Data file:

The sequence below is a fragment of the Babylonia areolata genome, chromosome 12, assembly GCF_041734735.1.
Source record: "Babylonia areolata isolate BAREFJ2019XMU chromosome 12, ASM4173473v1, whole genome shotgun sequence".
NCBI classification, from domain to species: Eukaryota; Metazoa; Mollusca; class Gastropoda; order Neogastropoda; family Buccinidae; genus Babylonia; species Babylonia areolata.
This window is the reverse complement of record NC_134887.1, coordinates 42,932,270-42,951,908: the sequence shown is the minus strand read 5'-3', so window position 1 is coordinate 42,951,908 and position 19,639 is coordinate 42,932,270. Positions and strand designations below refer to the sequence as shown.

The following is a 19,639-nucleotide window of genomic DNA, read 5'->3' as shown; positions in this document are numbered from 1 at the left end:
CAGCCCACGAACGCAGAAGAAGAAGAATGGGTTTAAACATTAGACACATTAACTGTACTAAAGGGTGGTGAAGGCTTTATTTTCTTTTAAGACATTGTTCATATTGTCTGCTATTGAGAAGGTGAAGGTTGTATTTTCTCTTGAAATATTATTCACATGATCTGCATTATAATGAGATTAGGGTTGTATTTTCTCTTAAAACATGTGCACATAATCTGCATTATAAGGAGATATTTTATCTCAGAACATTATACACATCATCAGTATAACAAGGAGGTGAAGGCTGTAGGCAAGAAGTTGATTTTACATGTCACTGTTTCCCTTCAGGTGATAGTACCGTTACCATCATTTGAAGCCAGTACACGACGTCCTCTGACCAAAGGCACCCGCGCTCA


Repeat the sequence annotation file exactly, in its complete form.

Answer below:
The sequence below is a fragment of the Babylonia areolata genome, chromosome 12, assembly GCF_041734735.1.
Source record: "Babylonia areolata isolate BAREFJ2019XMU chromosome 12, ASM4173473v1, whole genome shotgun sequence".
NCBI classification, from domain to species: Eukaryota; Metazoa; Mollusca; class Gastropoda; order Neogastropoda; family Buccinidae; genus Babylonia; species Babylonia areolata.
This window is the reverse complement of record NC_134887.1, coordinates 42,932,270-42,951,908: the sequence shown is the minus strand read 5'-3', so window position 1 is coordinate 42,951,908 and position 19,639 is coordinate 42,932,270. Positions and strand designations below refer to the sequence as shown.

The following is a 19,639-nucleotide window of genomic DNA, read 5'->3' as shown; positions in this document are numbered from 1 at the left end:
CAGCCCACGAACGCAGAAGAAGAAGAATGGGTTTAAACATTAGACACATTAACTGTACTAAAGGGTGGTGAAGGCTTTATTTTCTTTTAAGACATTGTTCATATTGTCTGCTATTGAGAAGGTGAAGGTTGTATTTTCTCTTGAAATATTATTCACATGATCTGCATTATAATGAGATTAGGGTTGTATTTTCTCTTAAAACATGTGCACATAATCTGCATTATAAGGAGATATTTTATCTCAGAACATTATACACATCATCAGTATAACAAGGAGGTGAAGGCTGTAGGCAAGAAGTTGATTTTACATGTCACTGTTTCCCTTCAGGTGATAGTACCGTTACCATCATTTGAAGCCAGTACACGACGTCCTCTGACCAAAGGCACCCGCGCTCA